Cape Verde

The West African island nation of Cape Verde was formerly in favour of an African federation, however as of 2014, it has been lessening its African integration. It is now focusing on European integration, as the other three island groups in the Macaronesian region between Europe and Africa are part of the European Union (Azores, Madeira, and Canary Islands). Furthermore, the majority of the people of Cape Verde do not consider themselves African, and have many cultural and genetic links to Portugal and the rest of Europe.[citation needed]

In addition, Cape Verde had been part of Portugal for over five centuries before gaining independence in 1975, and more than 70 percent of its population are of mixed descent (African and European).[citation needed] Also, the vast majority of economic investment, aid, and tourism comes from Europe. The people of Cape Verde speak Cape Verdean Creole and Portuguese, which is a European language. The leaders of Cape Verde have proposed withdrawing from ECOWAS, a West African integration organization.[citation needed]

Demographics

The proposed federation would have the largest total territory of any state, exceeding the Russian Federation. It would also be the third most populous state after China and India, and with a population speaking an estimated 2,000 languages.

In fiction

In the fictional Star Trek universe, the United States of Africa exist as part of the United Earth Government. Officer Uhura originates from Kenya within the United States of Africa.

In the fictional Halo (series) universe, the United States of Africa exist as a nation of the United Earth Government, within the United Nations Space Command.

Arthur C. Clarke's 1987 science fiction novel 2061: Odyssey Three features the formation of a United States of Southern Africa.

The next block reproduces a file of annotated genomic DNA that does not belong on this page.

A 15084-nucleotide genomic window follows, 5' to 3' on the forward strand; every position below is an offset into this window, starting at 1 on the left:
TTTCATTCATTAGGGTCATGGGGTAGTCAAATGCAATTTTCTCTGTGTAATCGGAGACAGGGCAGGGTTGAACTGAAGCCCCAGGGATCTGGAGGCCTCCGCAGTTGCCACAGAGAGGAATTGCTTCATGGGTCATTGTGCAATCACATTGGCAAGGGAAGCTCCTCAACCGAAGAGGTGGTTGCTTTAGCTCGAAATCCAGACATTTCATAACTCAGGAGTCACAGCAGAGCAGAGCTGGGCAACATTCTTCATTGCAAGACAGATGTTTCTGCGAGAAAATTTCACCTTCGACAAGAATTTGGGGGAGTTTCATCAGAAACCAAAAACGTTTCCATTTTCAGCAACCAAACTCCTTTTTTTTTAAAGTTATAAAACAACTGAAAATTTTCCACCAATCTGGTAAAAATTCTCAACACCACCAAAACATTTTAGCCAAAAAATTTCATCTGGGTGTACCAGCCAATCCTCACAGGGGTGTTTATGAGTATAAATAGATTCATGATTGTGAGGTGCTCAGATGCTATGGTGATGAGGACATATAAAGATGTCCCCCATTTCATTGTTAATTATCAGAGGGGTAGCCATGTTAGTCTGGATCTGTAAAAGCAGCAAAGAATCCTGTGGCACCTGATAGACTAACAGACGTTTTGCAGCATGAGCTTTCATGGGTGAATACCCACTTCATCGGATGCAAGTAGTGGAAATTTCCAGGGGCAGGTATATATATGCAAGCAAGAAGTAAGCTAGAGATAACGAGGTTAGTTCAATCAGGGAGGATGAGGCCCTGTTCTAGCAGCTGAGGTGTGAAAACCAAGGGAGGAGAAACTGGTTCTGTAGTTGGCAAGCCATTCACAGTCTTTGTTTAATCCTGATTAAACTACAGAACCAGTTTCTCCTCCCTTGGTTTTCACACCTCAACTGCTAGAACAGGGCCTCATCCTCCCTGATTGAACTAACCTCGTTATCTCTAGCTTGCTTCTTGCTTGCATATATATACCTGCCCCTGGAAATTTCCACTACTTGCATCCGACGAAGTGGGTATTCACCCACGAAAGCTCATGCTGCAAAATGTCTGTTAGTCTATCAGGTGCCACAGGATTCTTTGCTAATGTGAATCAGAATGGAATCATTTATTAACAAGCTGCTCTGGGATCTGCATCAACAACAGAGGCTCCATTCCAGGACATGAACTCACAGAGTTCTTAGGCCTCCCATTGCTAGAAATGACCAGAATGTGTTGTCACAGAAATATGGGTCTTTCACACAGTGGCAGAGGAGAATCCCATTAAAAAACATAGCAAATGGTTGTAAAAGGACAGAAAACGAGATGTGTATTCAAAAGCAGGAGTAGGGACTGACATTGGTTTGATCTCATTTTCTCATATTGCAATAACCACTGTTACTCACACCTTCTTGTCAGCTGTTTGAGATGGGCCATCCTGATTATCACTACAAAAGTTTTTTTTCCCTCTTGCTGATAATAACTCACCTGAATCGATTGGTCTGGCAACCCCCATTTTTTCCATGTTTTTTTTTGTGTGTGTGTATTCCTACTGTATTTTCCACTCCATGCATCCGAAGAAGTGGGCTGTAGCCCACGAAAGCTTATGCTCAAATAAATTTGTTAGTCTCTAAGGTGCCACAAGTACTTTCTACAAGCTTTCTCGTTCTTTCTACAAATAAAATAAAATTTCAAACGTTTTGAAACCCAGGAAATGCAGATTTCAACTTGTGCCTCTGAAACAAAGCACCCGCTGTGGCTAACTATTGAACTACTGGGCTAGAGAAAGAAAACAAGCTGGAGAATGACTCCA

The 2006 French-Beninese film Africa Paradis is set in the United States of Africa in the year 2033.

The 90's cartoon Bots Master has a United States of Africa, and its President is one of the few people who believes that Ziv "ZZ" Zulander is not a terrorist.

See also

References

  1. ^ a b "Hail! United States Of Africa Poem by Marcus Mosiah Garvey - Poem Hunter". Retrieved 25 June 2016. 
  2. ^ a b "Ambitious plan for a new Africa: Welcome to the U.S.A (that's the United States of Africa)". The Independent. 30 June 2007. Retrieved 2009-04-26. 
  3. ^ Thabo Mbeki (9 July 2002). "Launch of the African Union, 9 July 2002: Address by the chairperson of the AU, President Thabo Mbeki". ABSA Stadium, Durban, South Africa: africa-union.org. Retrieved 8 February 2002. 
  4. ^ Would a United States of Africa work?, from Le Monde diplomatique (English edition), September 2000
  5. ^ "BBC - History - British History in depth: Slavery and the 'Scramble for Africa'". Retrieved 25 June 2016. 
  6. ^ "Gaddafi vows to push Africa unity". BBC. 2 Feb 2009. 
  7. ^ AU summit extended amid divisions, from BBC News, 4 February 2009
  8. ^ "African Union & African Diaspora Leaders in Harlem: Pres Wade call for United States of Africa, 2017". TheBlackList Pub. 25 September 2011. Retrieved 13 September 2012. 
  9. ^ United States of Africa - A Wishful Thinking, from AfricaLoft, republished 4 February 2009
  10. ^ United States of Africa may take off in 2017, says Wade, from Guardian Newspapers, published 13 February 2009
  11. ^ Gadhafi pledges 'United States of Africa', from msnbc, 2 February 2009
  12. ^ "AU better without 'intimidating' Gaddafi - Zuma". News24. 13 October 2011. Retrieved 20 October 2011. 
  13. ^ Smith, David (21 January 2013). "Mugabe revives Gaddafi's United States of Africa dream". Retrieved 25 June 2016. 
  14. ^ "Gaddafi calls for United States of Africa, one army". Mmegi Online. 16 December 2010. Retrieved 13 September 2012. 
  15. ^ 'United States of Africa' Still an Idea Ahead of Its Time, from World Politics Review, 13 July 2007